Are you looking for an activity that meets all three pillars of the NGSS? In this blog I’ll explain how the elementary activity Crowding Can Be Seedy specifically meets the three NGSS pillars under the performance expectation for students to “plan and conduct an investigation to determine if plants need sunlight and water to grow.” (2-LS2-1)
The Three Pillars of the NGSS
The NGSS take content standards from traditional science education and intertwine them with three dimensions, or pillars, of science learning to better prepare students for STEM Careers. The three NGSS pillars are:
- Science and Engineering Practices – Specific practices such as developing models, or analyzing data. These real-world practices task students with conducting their own investigations and encourage them to think like scientists and engineers to solve problems.
- Disciplinary Core Ideas – Broad, fundamental ideas that are necessary for students to understand a given science discipline: physical sciences, life sciences, Earth and space sciences, and engineering, technology, and applications of science.
- Crosscutting Concepts – Concepts that bridge different disciplines and apply to all scientific areas. Crosscutting concepts include: patterns, cause and effect, systems, energy and matter, structure and function, and stability and change.
Crowding Can Be Seedy, An Activity Meeting the Three Pillars of NGSS
In the classroom activity Crowding Can Be Seedy, elementary students first simulate seeds sprouting together in a crowded flower pot, then plant real seeds in a gardening lab to determine how crowding makes a difference in their growth. The lesson is written for lower elementary grades but here we’ll focus specifically on the NGSS pillars for second grade.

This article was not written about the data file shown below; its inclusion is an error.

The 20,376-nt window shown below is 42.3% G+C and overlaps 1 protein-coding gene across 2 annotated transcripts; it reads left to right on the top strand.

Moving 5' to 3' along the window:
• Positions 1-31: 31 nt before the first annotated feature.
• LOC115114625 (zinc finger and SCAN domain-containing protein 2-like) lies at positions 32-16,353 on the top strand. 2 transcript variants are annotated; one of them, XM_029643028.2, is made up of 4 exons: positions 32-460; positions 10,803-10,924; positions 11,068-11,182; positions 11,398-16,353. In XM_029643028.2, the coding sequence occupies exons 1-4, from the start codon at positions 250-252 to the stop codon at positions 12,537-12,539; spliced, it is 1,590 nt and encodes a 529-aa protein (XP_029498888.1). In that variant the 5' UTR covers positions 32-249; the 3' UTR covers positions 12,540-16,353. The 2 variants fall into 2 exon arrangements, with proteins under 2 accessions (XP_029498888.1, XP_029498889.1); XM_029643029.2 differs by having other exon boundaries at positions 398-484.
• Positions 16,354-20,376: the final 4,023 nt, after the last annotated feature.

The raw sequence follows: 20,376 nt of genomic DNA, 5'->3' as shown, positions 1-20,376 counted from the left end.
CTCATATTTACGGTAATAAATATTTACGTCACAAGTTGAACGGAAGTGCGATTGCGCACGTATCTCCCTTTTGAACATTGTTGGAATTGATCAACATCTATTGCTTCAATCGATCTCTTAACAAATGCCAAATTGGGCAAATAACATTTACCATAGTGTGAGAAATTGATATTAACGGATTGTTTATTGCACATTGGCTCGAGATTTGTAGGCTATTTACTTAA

NGSS Performance Expectation 2-LS2-1: Plan and conduct an investigation to determine if plants need sunlight and water to grow.
Science and Engineering Practices:
Developing and Using Models: Students develop a model of a flower pot, soil, sunlight, water, air, and seeds as they “plant” themselves inside the circle of yarn and “grow” while classmates recite a poem listing the resources needed by plants. As more “seeds” are planted each round, the model shows students that when too many seeds are planted in a limited space, resources like soil, water, sunlight, and space are unable to meet the needs of all the plants.
- Planning and carrying out investigations: Following the role-playing simulation, students work in cooperative groups to test how many seeds are ideal for growing radishes in a yogurt cup. Group 1 plants one seed in their cups, Group 2 plants four seeds in their cups, and group 3 plants eight seeds in their cups. Students collect data on the progress of their plants through observing, measuring, and sketching the growth of their radishes over the course of thirty days. Then, students harvest their radishes to compare the size and health of the vegetable between the three different groups and determine the optimal number of radishes to share limited resources.
Disciplinary Core Ideas:
- (LS2.A) Interdependent Relationships in Ecosystems
(2-LS2-1) Plants depend on water and light to grow: During the simulation, students recite a poem listing the resources that plants need to grow and discuss what happens when there is not enough water, sunlight, or soil for the amount of seeds in a flower pot. The gardening lab also demonstrates this core idea when students experiment planting different amounts of seeds with the same amount of water, sunlight, and soil.
- Cause and Effect: As more seeds are planted in the same container – both simulated and real – they compete for necessary resources and the overall health of all the plants declines.
NGSS-Aligned Lesson Has Students Thinking Like Scientists
The lesson plan Crowding Can Be Seedy is an example of how the NGSS encourage students to think like scientists and explore core ideas through modeling and experimenting in order to reach a conclusion or solution. And through its connections to all three dimensions of NGSS, this activity turns students from passive learners to active thinkers, and prepares them for STEM careers.